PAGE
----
Dawn has just broken outside Kensington Palace: the perfect time for a naked swim. Queen Victoria looks down stonily as I strip off, but except for her, the swans, ducks, geese, joggers, dog walkers, sleepy-eyed shift workers and the small army of police guarding the royals, we are completely alone. The pond beckons.
This weekend, as you are no doubt already aware, witnessed the watery birth of The Great British Skinny Dip. It's a gimmick thought up by British Naturism – the national society for social nudity – to promote their cause. By now – the hope will have been – the beaches, lakes and leisure centres of this country will have seen more naked arses than a Brentwood bikini waxer. The organisers hope it will be the start of a whole month – if not an era – of public indecency. They've even given it a name: "Septembare".
It's a cute effort, but is our cold and hateful little island really ready for this nude dawn? We might have permitted ourselves a tiny rush of titillation when we heard, in June, that a clothes-free restaurant had opened in London, but we've made up for it by keeping Stephen Gough, "the naked rambler", in prison for a total of ten years.
Our priorities are all messed up: at one of Britain's few nudist beaches, in Dorset, located conveniently on the site of an old WWII training ground, the signs warning about the eyeball-melting dangers of naked people are at least ten times bigger than those alerting visitors to the presence of unexploded bombs.
So: being naked in public – harmless fun or more hazardous than a Nazi firestorm? I decided to skinny dip across London to find out.
Except for the great, dirty, deadly river that slices the city in half, and all the toxic canals, there aren't very many public bodies of water to choose from. In general, if you wish to splash around in the buff, officially sanctioned spots are few and far between: swimming pools in the dead of night; beaches miles from civilisation. Naturists may have shed their clothes, but society conspires to keep them in the shadows.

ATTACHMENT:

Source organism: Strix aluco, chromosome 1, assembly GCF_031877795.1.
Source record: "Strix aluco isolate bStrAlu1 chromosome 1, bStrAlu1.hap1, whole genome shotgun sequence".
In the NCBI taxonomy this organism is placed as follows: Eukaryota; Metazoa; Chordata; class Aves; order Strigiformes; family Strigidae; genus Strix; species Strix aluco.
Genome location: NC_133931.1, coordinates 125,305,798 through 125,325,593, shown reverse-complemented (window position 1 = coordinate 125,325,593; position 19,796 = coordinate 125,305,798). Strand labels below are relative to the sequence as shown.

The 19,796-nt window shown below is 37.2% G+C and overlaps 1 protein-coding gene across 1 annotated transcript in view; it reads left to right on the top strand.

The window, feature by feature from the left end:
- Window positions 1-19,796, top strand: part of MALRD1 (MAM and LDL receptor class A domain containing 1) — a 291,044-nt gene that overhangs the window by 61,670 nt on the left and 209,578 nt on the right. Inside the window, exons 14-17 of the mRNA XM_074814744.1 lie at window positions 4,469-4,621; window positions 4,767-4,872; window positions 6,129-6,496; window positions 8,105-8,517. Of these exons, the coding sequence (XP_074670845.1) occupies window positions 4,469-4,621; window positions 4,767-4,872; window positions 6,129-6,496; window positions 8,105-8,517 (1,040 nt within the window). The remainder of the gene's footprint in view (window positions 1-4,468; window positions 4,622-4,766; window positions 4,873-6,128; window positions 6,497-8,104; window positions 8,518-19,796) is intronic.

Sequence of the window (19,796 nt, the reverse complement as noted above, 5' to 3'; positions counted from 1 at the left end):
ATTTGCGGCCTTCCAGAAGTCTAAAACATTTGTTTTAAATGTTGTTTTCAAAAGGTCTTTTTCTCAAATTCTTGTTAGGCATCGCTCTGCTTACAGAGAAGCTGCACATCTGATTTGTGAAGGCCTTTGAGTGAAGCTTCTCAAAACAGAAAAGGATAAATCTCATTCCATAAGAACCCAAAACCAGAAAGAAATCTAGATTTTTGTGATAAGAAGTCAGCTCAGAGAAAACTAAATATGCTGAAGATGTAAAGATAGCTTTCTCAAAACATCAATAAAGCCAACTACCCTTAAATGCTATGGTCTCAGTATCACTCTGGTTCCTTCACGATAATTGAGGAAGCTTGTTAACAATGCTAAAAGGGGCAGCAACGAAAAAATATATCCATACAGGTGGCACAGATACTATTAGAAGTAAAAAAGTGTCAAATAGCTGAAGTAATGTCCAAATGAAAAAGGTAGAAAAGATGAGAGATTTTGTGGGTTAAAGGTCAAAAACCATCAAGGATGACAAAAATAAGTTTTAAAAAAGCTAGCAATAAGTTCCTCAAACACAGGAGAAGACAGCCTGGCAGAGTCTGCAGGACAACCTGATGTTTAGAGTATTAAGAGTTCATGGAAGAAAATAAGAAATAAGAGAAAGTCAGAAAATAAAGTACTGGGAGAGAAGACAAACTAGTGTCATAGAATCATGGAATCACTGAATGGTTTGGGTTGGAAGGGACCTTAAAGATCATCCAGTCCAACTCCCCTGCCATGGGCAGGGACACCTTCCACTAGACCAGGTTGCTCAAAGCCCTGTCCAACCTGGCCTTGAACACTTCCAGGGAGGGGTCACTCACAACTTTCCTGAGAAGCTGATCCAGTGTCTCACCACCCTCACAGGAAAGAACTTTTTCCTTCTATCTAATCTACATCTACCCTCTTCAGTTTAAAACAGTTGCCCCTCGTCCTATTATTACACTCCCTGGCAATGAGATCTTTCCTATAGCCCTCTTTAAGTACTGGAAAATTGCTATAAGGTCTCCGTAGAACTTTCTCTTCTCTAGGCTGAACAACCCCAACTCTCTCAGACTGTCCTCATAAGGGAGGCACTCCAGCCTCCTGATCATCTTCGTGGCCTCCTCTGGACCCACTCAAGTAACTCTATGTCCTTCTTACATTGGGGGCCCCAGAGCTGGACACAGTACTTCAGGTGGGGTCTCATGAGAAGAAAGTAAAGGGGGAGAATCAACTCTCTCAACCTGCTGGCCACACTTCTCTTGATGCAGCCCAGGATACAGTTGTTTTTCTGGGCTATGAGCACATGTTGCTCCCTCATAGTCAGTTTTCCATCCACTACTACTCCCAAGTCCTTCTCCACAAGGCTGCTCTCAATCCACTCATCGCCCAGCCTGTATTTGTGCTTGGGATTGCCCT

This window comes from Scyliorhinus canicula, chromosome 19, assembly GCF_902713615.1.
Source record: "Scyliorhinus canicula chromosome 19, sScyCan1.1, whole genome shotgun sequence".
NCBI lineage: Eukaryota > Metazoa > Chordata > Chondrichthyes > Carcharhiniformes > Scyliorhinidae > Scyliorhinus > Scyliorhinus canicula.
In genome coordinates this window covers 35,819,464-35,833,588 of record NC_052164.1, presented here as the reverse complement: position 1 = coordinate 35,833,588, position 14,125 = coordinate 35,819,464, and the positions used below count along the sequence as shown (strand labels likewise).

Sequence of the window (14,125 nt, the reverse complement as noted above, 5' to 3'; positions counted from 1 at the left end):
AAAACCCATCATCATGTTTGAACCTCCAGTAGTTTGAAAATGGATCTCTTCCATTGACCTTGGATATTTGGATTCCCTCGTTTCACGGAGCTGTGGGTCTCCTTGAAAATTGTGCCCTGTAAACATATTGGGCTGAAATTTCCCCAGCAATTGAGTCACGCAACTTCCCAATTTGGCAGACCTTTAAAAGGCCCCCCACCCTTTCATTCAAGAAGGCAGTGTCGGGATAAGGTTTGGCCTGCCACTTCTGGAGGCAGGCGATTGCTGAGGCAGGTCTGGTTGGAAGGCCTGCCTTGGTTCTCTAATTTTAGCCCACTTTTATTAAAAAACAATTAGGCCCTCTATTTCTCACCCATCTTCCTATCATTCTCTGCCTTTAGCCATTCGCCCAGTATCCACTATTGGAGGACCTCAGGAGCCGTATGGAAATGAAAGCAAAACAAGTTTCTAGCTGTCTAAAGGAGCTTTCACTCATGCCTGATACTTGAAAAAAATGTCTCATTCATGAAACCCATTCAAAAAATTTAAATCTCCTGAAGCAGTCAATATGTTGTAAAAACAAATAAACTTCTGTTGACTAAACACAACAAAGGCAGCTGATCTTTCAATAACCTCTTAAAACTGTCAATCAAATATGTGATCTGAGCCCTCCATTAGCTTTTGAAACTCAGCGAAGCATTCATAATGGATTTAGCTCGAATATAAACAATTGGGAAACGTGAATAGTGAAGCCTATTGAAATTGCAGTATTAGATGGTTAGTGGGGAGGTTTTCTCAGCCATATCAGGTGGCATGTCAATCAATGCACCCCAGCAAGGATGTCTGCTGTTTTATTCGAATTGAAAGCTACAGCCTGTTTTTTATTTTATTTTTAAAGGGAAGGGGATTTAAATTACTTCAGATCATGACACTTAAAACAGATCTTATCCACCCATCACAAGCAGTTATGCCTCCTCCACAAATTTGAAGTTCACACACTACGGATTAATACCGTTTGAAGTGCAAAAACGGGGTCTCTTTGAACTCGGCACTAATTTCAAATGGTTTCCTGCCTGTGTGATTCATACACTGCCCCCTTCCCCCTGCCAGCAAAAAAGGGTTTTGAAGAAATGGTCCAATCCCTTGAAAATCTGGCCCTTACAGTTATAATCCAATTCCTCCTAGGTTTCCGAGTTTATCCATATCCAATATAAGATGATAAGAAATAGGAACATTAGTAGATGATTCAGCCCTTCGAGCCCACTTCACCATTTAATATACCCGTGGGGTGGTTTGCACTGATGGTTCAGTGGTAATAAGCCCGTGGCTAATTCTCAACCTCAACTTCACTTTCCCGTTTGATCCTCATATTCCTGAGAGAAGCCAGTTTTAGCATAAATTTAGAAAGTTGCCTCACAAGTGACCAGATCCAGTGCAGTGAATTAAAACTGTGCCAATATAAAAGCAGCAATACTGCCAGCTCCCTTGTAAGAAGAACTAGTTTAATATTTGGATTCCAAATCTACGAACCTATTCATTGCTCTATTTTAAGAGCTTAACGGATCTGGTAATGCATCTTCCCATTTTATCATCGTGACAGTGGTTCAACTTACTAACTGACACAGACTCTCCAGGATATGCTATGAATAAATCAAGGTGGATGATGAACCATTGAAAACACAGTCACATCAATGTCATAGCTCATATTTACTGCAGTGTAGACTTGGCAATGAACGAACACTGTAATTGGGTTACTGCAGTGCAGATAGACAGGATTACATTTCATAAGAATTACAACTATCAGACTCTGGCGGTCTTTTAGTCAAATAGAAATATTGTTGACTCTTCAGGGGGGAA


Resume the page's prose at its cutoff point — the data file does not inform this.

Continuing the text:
Standing naked in the harsh and unforgiving light of day, it's hard to see why they need to stay hidden. Nobody seems to be batting an eyelid. Perhaps the early morning commuter crowd rushing through Kensington Gardens just don't have the energy for fits of apoplexy. Internally, they may very well be boiling with rage, like little suited and booted volcanoes. Externally, all they seem to be able to muster is an indulgent smile, a mild tut.
The Round Pond – an ornamental lake created in 1730 by King George II – is about as public and inappropriate a swimming spot as one could hope to find. But not even the swans are perturbed when I launch myself at them. They gather around in a curious and not at all threatening or frightening manner as I thrash clumsily through their home.
The lack of noticeable outrage is almost disappointing. A flock of geese angrily shriek from the sky, but I think they're more upset at me for having stolen their spot than out of any sense of avian propriety. It's not that I intended to cause alarm or distress – that would be in contravention of section 5 of the 1986 Public Order Act – but I have a feature to write, and happily floating around without a care in the world just doesn't make great copy.
Sadly, it looks like the flaming torches and pitchforks might be in short supply. According to Andrew Welch, spokesperson for British Naturism, Britain could – after almost two centuries of self-hatred – finally be shedding its miserable Victorian values.
"We are in the second decade of the 21st Century and things are starting to change," says Welch. "The idea of being naked on a beach isn't the shocking, eyebrow-raising dinner party subject that it used to be. There's a lot of that old fashioned attitude still around, but you just have to keep chipping away. The principle thrust behind [Septembare] is that we want the world to know that naturism is something they should consider as a good thing, not as a bad thing. What we are doing is good and healthy."
There is absolutely nothing good or healthy about our next "swim". Driving east through central London and towards the financial sector, we stop at the Barbican, a brutalist monolith built to plug one of the many vast holes left in the city by the Blitz.